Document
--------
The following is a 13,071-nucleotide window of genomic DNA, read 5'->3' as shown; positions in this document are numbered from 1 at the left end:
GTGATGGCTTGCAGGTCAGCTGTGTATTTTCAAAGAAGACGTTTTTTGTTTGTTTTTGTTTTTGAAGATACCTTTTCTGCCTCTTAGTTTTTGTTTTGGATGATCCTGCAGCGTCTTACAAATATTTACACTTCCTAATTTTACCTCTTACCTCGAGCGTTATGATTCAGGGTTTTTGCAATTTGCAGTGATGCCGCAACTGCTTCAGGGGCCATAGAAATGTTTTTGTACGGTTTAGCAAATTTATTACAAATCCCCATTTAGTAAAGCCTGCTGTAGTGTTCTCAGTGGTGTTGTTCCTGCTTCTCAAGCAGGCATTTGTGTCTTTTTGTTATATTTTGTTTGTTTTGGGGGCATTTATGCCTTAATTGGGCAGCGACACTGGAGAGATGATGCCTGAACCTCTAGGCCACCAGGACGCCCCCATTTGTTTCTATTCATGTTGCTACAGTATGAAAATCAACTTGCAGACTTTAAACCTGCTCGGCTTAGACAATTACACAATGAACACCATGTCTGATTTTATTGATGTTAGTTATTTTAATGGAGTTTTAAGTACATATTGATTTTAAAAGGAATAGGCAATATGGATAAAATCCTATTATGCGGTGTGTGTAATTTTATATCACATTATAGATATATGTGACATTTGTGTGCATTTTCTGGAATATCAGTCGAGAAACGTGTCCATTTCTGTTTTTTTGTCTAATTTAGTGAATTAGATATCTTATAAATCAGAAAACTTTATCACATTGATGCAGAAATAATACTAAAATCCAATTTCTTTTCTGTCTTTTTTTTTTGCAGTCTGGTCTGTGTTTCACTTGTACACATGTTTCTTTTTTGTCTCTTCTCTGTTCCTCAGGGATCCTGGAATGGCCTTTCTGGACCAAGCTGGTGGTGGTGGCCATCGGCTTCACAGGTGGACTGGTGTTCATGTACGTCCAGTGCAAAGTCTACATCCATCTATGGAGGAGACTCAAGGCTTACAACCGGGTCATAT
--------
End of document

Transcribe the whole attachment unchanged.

The following is a 13,071-nucleotide window of genomic DNA, read 5'->3' as shown; positions in this document are numbered from 1 at the left end:
GTGATGGCTTGCAGGTCAGCTGTGTATTTTCAAAGAAGACGTTTTTTGTTTGTTTTTGTTTTTGAAGATACCTTTTCTGCCTCTTAGTTTTTGTTTTGGATGATCCTGCAGCGTCTTACAAATATTTACACTTCCTAATTTTACCTCTTACCTCGAGCGTTATGATTCAGGGTTTTTGCAATTTGCAGTGATGCCGCAACTGCTTCAGGGGCCATAGAAATGTTTTTGTACGGTTTAGCAAATTTATTACAAATCCCCATTTAGTAAAGCCTGCTGTAGTGTTCTCAGTGGTGTTGTTCCTGCTTCTCAAGCAGGCATTTGTGTCTTTTTGTTATATTTTGTTTGTTTTGGGGGCATTTATGCCTTAATTGGGCAGCGACACTGGAGAGATGATGCCTGAACCTCTAGGCCACCAGGACGCCCCCATTTGTTTCTATTCATGTTGCTACAGTATGAAAATCAACTTGCAGACTTTAAACCTGCTCGGCTTAGACAATTACACAATGAACACCATGTCTGATTTTATTGATGTTAGTTATTTTAATGGAGTTTTAAGTACATATTGATTTTAAAAGGAATAGGCAATATGGATAAAATCCTATTATGCGGTGTGTGTAATTTTATATCACATTATAGATATATGTGACATTTGTGTGCATTTTCTGGAATATCAGTCGAGAAACGTGTCCATTTCTGTTTTTTTGTCTAATTTAGTGAATTAGATATCTTATAAATCAGAAAACTTTATCACATTGATGCAGAAATAATACTAAAATCCAATTTCTTTTCTGTCTTTTTTTTTTGCAGTCTGGTCTGTGTTTCACTTGTACACATGTTTCTTTTTTGTCTCTTCTCTGTTCCTCAGGGATCCTGGAATGGCCTTTCTGGACCAAGCTGGTGGTGGTGGCCATCGGCTTCACAGGTGGACTGGTGTTCATGTACGTCCAGTGCAAAGTCTACATCCATCTATGGAGGAGACTCAAGGCTTACAACCGGGTCATAT